A severe rash of wicked weekend weather has made this tornado season one of the deadliest in a decade.
Sixty-six tornadoes created havoc from the Midwest to the East Coast this weekend, resulting in at least 22 deaths and pushing the season's fatality total to 97 deaths, the most since the 1998 tornado season.
The tornado period is in the midst of its peak activity time, which is between March and May. So far, 665 tornadoes have been reported or observed this season.
And if the reported 66 twisters that funneled their way through the country's heartland this weekend are any indication, 2008 could be one of the busiest and deadliest years in history. The record for tornado-related deaths in a year came in 1998, when 130 people were killed.
"I've noticed a disturbing trend that storms can happen more abruptly," said veteran storm chaser Jim Reed. "Storms are more frequent. They are larger."
A terrifying twister ripped a church from its foundation on Mother's Day in Ahoskie, N.C., and 180,000 people in Georgia lost power because of the severe storm. Today, 80,000 still are waiting for power to be restored in the area.
Fifteen fatalities were reported in Missouri, and a host of videos captured footage of dangerous funnel clouds and tornadoes zigzagging their way through cities and towns, leaving behind destruction.
An Alabama surveillance camera captured cars flying like tin cans, and a storm chaser Saturday taped an EF4 twister that packed winds up to 175 mph.
One twister flattened the tiny town of Picher, Okla. Warnings sounded 13 minutes before the tornado hit, and resident John Hutchinson huddled with his family on the floor of a closet.
"I just wanted them to be OK," an emotional Hutchinson said. "I don't think you can get much closer and live."
Three people died when the twister hurled their car into a lagoon. One passenger in the car survived after being thrown from the vehicle.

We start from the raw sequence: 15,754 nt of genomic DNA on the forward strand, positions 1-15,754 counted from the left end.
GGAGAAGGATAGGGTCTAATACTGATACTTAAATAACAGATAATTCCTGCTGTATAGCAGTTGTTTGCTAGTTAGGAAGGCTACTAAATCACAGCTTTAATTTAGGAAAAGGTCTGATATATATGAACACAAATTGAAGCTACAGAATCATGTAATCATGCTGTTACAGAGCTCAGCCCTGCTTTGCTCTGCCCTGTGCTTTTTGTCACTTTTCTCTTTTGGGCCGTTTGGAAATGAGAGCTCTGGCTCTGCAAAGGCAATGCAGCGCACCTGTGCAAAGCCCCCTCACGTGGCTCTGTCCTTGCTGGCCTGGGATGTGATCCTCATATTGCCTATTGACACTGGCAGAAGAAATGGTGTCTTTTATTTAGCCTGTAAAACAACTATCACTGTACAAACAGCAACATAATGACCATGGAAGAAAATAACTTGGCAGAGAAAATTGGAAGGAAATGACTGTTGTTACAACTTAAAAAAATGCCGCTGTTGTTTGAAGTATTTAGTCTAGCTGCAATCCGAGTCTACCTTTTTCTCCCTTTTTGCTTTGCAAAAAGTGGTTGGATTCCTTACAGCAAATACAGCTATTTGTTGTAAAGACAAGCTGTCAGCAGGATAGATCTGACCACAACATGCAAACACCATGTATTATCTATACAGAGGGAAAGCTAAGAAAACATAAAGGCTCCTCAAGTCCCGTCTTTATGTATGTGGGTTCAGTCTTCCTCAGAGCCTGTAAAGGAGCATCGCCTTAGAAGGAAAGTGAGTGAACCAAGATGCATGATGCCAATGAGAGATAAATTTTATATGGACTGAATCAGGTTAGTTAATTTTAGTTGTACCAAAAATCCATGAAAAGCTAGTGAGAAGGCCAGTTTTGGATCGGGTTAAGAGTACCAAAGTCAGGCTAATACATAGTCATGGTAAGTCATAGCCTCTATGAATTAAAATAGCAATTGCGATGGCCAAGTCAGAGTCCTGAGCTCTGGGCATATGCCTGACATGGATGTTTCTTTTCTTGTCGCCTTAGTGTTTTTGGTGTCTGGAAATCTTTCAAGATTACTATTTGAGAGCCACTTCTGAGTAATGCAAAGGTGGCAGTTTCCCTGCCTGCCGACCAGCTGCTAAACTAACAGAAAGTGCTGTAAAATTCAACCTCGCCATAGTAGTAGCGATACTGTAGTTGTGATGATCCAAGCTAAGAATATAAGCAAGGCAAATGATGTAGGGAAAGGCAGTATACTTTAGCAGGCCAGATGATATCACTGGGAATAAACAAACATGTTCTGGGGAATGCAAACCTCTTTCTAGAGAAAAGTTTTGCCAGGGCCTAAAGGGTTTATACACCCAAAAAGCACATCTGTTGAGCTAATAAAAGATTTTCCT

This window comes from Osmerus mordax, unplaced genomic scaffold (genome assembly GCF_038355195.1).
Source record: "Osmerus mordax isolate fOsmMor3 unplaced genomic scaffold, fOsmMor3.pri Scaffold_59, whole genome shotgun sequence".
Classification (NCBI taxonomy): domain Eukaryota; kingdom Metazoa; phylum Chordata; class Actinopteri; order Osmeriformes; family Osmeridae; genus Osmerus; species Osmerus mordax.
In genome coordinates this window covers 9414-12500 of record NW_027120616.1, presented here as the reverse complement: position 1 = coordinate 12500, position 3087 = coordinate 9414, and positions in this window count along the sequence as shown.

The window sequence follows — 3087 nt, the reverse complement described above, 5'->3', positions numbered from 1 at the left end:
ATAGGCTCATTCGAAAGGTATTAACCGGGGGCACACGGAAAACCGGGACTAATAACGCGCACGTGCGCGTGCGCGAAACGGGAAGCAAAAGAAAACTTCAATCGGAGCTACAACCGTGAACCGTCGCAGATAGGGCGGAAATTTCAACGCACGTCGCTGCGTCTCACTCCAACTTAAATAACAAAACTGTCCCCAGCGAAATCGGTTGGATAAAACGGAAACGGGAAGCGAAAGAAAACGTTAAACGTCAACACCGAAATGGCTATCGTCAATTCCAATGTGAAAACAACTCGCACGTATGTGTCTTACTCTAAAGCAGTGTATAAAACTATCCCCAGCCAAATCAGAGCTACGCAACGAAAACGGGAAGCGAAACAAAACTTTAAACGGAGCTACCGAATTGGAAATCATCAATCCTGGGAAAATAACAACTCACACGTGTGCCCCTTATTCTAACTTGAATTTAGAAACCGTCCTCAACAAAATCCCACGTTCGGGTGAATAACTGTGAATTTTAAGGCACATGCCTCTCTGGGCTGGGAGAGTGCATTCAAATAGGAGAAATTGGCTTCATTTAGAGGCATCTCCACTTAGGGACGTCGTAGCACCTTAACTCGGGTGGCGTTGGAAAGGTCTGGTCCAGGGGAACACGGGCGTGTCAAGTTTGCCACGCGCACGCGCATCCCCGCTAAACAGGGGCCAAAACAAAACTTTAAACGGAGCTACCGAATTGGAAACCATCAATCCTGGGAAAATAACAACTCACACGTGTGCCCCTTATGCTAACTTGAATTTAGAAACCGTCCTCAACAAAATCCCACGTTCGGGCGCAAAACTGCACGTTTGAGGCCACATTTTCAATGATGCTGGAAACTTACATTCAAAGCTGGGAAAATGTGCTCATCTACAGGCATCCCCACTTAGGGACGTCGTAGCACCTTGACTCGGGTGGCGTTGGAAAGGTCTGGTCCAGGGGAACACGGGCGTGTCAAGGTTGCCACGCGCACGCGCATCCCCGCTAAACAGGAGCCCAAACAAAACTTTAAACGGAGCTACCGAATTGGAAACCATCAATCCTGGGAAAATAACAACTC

Today, as the people of Picher sifted through shattered glass and splintered wood, they faced the reality that their tornado-ravaged town may not be rebuilt. Picher already had waste that turned it into an environmental disaster, and the state was issuing buyouts to residents. The clean-up effort has stretched from Missouri to Georgia to North Carolina.
Many families have moved away to escape lead pollution, taking advantage of the state and federal buyouts in recent years. Piles of mine waste, or chat, have long towered over the town across a highway from the devastated neighborhood. Those waste piles are now peppered with debris from homes flattened by the tornado.
In Picher, the EPA is now testing the air and soil for lead, fearing the twister may have worsened contamination from underground mines.
The tornado, which killed seven people in the town, may be the ultimate incentive for the 800 or so remaining residents who have been reluctant to leave, John Sparkman, head of the local housing authority, told The Associated Press.
"I think people probably have had enough," he said. "There's just nothing to build back to anymore."
Few can remember a tornado season this extreme. Meteorologists say changes in the jet stream are partly to blame. In recent months, the stream has dipped farther south, creating more volatility. Instead of flowing in a straight line, which would allow storms to pass quickly, the jet stream has snaked across the country, keeping violent weather locked in place.
"[This] has been a big year in large part because the atmosphere has simply just brought the ingredients together more often than normal," said Harold Brooks, a research meteorologist at NOAA's National Severe Storms Laboratory in Norman, Okla.
The Associated Press contributed to this report.